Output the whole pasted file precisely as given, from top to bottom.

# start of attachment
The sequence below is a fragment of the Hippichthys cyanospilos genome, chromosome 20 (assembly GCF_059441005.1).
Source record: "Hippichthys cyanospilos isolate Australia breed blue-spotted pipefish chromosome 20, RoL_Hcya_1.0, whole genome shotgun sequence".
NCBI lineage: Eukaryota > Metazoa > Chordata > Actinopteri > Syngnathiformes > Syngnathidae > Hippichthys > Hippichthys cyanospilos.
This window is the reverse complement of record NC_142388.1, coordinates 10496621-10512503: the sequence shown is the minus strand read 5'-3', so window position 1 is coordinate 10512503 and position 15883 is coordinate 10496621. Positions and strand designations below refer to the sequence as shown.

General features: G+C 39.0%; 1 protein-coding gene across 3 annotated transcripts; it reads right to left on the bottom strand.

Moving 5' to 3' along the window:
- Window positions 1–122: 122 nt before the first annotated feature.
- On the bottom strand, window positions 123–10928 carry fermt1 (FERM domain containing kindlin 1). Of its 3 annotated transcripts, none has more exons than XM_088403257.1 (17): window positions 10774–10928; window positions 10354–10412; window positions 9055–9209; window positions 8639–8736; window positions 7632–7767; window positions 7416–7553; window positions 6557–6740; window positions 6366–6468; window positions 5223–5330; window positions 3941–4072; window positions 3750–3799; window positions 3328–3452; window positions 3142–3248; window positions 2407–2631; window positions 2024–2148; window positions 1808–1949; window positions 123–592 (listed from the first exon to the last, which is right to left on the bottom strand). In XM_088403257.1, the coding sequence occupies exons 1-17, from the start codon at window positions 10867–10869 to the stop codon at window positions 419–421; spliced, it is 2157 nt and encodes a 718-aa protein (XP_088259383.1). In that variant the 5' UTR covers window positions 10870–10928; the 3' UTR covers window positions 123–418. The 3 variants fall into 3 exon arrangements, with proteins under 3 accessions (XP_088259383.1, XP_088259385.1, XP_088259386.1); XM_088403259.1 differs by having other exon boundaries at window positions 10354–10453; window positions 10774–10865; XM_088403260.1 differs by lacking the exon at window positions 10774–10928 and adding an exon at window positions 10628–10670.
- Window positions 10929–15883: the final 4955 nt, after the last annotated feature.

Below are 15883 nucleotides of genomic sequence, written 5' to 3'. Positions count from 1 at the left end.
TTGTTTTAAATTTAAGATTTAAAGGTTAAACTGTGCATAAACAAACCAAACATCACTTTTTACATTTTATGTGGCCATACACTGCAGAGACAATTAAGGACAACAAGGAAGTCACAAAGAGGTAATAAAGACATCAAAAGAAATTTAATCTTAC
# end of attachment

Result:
The sequence below is a fragment of the Hippichthys cyanospilos genome, chromosome 20 (assembly GCF_059441005.1).
Source record: "Hippichthys cyanospilos isolate Australia breed blue-spotted pipefish chromosome 20, RoL_Hcya_1.0, whole genome shotgun sequence".
NCBI lineage: Eukaryota > Metazoa > Chordata > Actinopteri > Syngnathiformes > Syngnathidae > Hippichthys > Hippichthys cyanospilos.
This window is the reverse complement of record NC_142388.1, coordinates 10496621-10512503: the sequence shown is the minus strand read 5'-3', so window position 1 is coordinate 10512503 and position 15883 is coordinate 10496621. Positions and strand designations below refer to the sequence as shown.

General features: G+C 39.0%; 1 protein-coding gene across 3 annotated transcripts; it reads right to left on the bottom strand.

Moving 5' to 3' along the window:
- Window positions 1–122: 122 nt before the first annotated feature.
- On the bottom strand, window positions 123–10928 carry fermt1 (FERM domain containing kindlin 1). Of its 3 annotated transcripts, none has more exons than XM_088403257.1 (17): window positions 10774–10928; window positions 10354–10412; window positions 9055–9209; window positions 8639–8736; window positions 7632–7767; window positions 7416–7553; window positions 6557–6740; window positions 6366–6468; window positions 5223–5330; window positions 3941–4072; window positions 3750–3799; window positions 3328–3452; window positions 3142–3248; window positions 2407–2631; window positions 2024–2148; window positions 1808–1949; window positions 123–592 (listed from the first exon to the last, which is right to left on the bottom strand). In XM_088403257.1, the coding sequence occupies exons 1-17, from the start codon at window positions 10867–10869 to the stop codon at window positions 419–421; spliced, it is 2157 nt and encodes a 718-aa protein (XP_088259383.1). In that variant the 5' UTR covers window positions 10870–10928; the 3' UTR covers window positions 123–418. The 3 variants fall into 3 exon arrangements, with proteins under 3 accessions (XP_088259383.1, XP_088259385.1, XP_088259386.1); XM_088403259.1 differs by having other exon boundaries at window positions 10354–10453; window positions 10774–10865; XM_088403260.1 differs by lacking the exon at window positions 10774–10928 and adding an exon at window positions 10628–10670.
- Window positions 10929–15883: the final 4955 nt, after the last annotated feature.

Below are 15883 nucleotides of genomic sequence, written 5' to 3'. Positions count from 1 at the left end.
TTGTTTTAAATTTAAGATTTAAAGGTTAAACTGTGCATAAACAAACCAAACATCACTTTTTACATTTTATGTGGCCATACACTGCAGAGACAATTAAGGACAACAAGGAAGTCACAAAGAGGTAATAAAGACATCAAAAGAAATTTAATCTTAC